In one of the game’s smartest moments, you’re asked to take Alex’s Pretty Guardian Love Force fanfiction from 1300 to 1500 words. There’s no predestined path for this—you’re actually sitting in front of a word processor—and it’s not a gag. Throughout the game, you’re asked to roleplay as Alex, with as much distance being removed from the audience and their embodiment of the character as possible (another puzzle requires you to print something out to your desktop, and the solution is that what you need was printed out to your “real” computer’s desktop). The audience, in this case, is the actor, but this moment is just about as close as any other work in the medium has come to allowing you the full fidelity of expression and creative freedom that comes with acting. Writing fanfiction is an exquisitely private activity, specifically attuned to private wish fulfillment, and here you’re asked to write the next chapter to someone else’s private fantasies.
If you’re worried about not living up to the task, then rest assured that the bar to impress is very low: the game can’t tell the difference between you taking the project earnestly, and you writing out the word “FEELINGS” 200 times. Chapter One of “Finding The Warmth”, titled “Izumi Could Only Lay”, employs its titular phrase about thirty different times, in case you didn’t realize that there was in fact A Motif Going On. In this telling, Izumi is deeply insecure about her place in the Love Force, having slightly botched the execution of last week’s Fight Of The Week. She’s terrified that Hotaru thinks less of her–and, this being fanfiction, things are resolved by Hotaru informing Izumi that she actually thinks the world of her, and shares the same anxiety in reverse. (To be fair, a teenager—you—did write this.)
What happens next is, quite literally, your call. For myself, I went with the infamously tried-and-true: picking up on the cues of budding admiration, I decided that Izumi and Hotaru would find themselves checking into an inn after a long night of travel, but only one bed is left, and it’s just so gosh dang cold, and it’s not like I think you’re cute or anything but I just want you to know that you’re so powerful, you know, y-y-you t-t-too, tune in next week for Chapter 4: Izumi Thinks About This Five Years Later In College And Goes “Oh”. The frame given in the game isn’t explicitly trans—the characters in the fanfic are cis, unless you really don’t want them to be—but you’re handed the beginnings of a story where the love and vulnerability of others can help you understand yourself not as a burden, but as a conduit for a grace of your own design; my story crossed those wires with intimacy as a pathway for becoming comfortable with that power. It wasn’t trans in any textual sense, but it didn’t need to be.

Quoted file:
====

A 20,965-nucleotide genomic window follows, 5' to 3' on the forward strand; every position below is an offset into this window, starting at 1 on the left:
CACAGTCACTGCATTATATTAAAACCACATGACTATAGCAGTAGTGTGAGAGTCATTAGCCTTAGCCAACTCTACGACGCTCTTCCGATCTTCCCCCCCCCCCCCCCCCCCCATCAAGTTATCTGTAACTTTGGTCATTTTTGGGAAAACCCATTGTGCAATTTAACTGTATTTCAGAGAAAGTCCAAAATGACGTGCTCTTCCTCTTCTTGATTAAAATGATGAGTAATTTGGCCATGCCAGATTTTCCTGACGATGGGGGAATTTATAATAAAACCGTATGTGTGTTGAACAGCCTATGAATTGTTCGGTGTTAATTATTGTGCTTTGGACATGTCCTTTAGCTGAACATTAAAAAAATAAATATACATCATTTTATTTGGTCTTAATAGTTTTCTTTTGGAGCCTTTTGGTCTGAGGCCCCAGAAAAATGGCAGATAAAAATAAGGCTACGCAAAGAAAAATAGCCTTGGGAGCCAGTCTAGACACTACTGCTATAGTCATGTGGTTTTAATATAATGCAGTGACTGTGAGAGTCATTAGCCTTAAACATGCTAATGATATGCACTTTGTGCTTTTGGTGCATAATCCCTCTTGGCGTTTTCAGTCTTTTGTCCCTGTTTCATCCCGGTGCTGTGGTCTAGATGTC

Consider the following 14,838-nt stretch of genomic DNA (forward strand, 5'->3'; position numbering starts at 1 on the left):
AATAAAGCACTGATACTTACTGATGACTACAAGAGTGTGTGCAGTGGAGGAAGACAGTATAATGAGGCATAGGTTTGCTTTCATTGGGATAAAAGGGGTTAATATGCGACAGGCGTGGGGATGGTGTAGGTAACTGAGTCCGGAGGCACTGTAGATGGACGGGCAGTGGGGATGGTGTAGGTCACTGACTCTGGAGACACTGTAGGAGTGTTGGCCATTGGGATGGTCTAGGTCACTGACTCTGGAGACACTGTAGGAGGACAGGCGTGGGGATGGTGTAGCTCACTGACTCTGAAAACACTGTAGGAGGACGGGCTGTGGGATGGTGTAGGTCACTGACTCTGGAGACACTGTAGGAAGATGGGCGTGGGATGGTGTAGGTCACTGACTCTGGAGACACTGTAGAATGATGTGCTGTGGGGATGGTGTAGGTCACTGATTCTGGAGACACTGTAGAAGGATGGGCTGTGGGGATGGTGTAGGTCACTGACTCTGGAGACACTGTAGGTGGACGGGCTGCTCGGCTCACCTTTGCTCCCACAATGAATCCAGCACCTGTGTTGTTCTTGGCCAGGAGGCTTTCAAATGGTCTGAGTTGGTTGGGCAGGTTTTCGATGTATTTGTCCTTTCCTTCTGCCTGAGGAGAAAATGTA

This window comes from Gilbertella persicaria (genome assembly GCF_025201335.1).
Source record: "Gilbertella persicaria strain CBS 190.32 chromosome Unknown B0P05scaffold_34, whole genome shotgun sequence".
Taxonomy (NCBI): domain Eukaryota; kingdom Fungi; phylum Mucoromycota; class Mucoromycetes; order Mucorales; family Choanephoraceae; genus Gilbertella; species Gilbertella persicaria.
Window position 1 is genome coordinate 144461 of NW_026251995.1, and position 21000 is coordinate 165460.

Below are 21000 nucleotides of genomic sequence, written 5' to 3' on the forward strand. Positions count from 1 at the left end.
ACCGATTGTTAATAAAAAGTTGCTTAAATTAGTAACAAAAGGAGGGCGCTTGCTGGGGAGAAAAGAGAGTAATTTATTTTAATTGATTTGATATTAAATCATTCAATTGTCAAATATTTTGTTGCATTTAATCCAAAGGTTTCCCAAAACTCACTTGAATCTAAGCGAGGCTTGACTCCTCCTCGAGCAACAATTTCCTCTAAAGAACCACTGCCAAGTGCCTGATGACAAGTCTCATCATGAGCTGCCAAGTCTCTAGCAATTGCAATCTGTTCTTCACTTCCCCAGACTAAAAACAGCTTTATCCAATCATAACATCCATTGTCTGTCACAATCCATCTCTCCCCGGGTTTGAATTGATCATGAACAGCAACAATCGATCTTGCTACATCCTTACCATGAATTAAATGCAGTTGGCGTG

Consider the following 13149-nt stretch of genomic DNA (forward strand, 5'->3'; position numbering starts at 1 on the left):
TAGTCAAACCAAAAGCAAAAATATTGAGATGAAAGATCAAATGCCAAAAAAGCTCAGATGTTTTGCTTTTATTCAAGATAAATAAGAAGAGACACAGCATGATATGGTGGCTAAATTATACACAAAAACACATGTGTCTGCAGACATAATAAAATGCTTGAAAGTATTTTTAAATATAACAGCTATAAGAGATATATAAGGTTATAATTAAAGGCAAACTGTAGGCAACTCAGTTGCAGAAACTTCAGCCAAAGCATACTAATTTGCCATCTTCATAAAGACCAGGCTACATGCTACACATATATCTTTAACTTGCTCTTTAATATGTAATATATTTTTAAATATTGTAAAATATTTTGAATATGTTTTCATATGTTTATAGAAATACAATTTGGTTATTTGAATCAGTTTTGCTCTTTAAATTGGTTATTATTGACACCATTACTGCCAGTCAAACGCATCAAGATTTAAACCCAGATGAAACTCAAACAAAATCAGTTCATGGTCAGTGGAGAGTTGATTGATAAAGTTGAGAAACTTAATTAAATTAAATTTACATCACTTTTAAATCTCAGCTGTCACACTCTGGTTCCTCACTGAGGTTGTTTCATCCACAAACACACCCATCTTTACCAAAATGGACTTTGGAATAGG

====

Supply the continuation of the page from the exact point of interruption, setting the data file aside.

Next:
I transitioned several years ago, while I was at college, but I had to go back into stealth mode when I returned home for my grandfather’s funeral. As they were ratcheting the honorable judge into the ground, I thought of a moment from the children’s show Steven Universe that I’d watched alone in my hotel room the night before. In the show, Steven spends the whole episode preparing a friend for a bubblegum-pop diva performance at the town talent show, only for her to shove the dress, make-up, and mic back in his face. She never wanted this, but he realizes that he always did, and he goes on stage and he fucking nails it. The story isn’t trans in any explicitly textual sense, but it doesn’t need to be. He wanted something tremendous, and he didn’t deny it to himself on account of its being saccharine or feminine – why he wanted it wasn’t even a question. He might not be an egg, but he chose his grace and he took it.
Perhaps the word doesn’t live up to the task, but I think that’s trans as hell.